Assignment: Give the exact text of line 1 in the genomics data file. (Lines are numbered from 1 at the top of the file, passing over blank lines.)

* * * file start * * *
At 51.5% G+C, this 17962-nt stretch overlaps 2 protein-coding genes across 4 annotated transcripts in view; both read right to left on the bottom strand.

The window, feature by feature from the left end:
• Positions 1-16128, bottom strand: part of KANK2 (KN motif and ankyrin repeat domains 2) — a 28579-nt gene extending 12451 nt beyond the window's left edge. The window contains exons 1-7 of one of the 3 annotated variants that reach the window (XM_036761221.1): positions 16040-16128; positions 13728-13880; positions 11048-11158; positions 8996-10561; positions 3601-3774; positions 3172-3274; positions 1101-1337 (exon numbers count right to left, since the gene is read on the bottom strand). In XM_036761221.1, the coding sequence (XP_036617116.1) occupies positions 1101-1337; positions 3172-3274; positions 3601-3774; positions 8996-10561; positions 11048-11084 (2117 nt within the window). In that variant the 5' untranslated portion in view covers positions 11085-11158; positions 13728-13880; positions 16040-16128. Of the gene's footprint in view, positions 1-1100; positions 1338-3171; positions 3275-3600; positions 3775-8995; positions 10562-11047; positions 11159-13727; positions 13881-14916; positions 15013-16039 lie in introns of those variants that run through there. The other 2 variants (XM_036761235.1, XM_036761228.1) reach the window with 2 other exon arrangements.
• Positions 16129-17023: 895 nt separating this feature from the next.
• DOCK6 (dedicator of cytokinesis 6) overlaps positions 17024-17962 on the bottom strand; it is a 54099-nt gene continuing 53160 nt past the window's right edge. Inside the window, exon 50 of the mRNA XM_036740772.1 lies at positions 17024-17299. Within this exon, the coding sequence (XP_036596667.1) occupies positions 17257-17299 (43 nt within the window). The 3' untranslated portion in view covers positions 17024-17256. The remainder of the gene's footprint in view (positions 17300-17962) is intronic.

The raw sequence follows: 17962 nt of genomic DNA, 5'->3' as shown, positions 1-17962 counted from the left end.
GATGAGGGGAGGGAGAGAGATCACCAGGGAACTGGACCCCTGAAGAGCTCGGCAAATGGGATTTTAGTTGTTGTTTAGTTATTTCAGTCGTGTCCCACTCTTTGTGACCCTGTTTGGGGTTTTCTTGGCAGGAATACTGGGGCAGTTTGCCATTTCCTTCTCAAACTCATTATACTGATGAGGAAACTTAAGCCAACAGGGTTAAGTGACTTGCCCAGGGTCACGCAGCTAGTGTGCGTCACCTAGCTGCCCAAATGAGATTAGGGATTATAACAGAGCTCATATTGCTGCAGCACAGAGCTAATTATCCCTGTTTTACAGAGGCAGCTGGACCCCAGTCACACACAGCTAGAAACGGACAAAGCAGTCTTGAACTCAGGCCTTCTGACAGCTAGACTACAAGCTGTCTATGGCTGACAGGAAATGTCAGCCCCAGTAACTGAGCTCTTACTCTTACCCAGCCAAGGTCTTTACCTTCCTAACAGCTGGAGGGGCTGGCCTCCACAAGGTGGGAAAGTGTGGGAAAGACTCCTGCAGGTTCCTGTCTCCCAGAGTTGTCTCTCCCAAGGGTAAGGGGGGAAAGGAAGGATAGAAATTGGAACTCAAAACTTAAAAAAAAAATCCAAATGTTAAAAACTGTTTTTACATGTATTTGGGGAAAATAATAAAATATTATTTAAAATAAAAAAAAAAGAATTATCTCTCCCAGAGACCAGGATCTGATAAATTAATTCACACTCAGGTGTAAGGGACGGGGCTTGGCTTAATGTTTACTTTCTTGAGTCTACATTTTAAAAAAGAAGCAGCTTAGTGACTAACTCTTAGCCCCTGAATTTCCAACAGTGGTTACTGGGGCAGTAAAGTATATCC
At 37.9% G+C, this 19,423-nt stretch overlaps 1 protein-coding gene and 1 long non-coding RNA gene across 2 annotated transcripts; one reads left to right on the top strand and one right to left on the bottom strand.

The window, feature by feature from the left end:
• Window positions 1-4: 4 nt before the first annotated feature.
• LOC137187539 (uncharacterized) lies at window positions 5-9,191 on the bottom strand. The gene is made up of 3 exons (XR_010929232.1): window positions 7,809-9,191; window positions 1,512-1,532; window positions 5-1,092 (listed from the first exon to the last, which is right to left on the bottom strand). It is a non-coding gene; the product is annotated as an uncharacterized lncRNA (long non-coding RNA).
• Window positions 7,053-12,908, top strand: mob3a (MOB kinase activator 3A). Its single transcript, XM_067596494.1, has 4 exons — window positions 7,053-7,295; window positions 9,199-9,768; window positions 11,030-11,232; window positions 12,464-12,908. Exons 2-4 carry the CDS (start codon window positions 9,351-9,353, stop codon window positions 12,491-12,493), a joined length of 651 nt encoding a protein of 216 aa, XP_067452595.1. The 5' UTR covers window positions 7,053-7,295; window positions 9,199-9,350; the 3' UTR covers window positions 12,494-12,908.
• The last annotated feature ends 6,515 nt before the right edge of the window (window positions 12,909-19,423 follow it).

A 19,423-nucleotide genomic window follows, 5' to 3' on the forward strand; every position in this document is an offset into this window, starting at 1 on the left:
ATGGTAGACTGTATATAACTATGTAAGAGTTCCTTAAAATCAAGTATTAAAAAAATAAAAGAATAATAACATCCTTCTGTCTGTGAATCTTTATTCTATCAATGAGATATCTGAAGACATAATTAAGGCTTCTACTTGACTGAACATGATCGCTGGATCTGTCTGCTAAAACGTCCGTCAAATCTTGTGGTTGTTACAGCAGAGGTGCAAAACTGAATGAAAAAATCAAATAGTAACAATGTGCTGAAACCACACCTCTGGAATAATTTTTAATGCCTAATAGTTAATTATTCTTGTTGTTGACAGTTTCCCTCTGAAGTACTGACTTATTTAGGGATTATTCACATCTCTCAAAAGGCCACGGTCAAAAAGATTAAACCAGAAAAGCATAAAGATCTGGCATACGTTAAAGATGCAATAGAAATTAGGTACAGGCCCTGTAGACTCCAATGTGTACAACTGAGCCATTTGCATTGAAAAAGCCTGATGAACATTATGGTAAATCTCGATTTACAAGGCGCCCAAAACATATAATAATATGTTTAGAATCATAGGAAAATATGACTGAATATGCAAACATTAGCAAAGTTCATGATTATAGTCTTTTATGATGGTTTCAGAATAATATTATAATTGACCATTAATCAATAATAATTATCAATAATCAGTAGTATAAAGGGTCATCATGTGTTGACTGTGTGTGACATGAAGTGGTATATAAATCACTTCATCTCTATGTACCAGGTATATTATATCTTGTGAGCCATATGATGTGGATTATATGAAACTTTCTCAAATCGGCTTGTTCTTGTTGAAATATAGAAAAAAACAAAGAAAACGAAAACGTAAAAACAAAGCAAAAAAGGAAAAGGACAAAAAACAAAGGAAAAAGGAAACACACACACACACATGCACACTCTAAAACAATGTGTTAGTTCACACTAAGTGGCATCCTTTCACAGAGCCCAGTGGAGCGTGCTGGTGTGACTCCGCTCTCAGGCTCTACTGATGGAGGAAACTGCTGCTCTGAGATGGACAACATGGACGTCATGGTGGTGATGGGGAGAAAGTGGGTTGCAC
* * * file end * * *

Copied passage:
At 51.5% G+C, this 17962-nt stretch overlaps 2 protein-coding genes across 4 annotated transcripts in view; both read right to left on the bottom strand.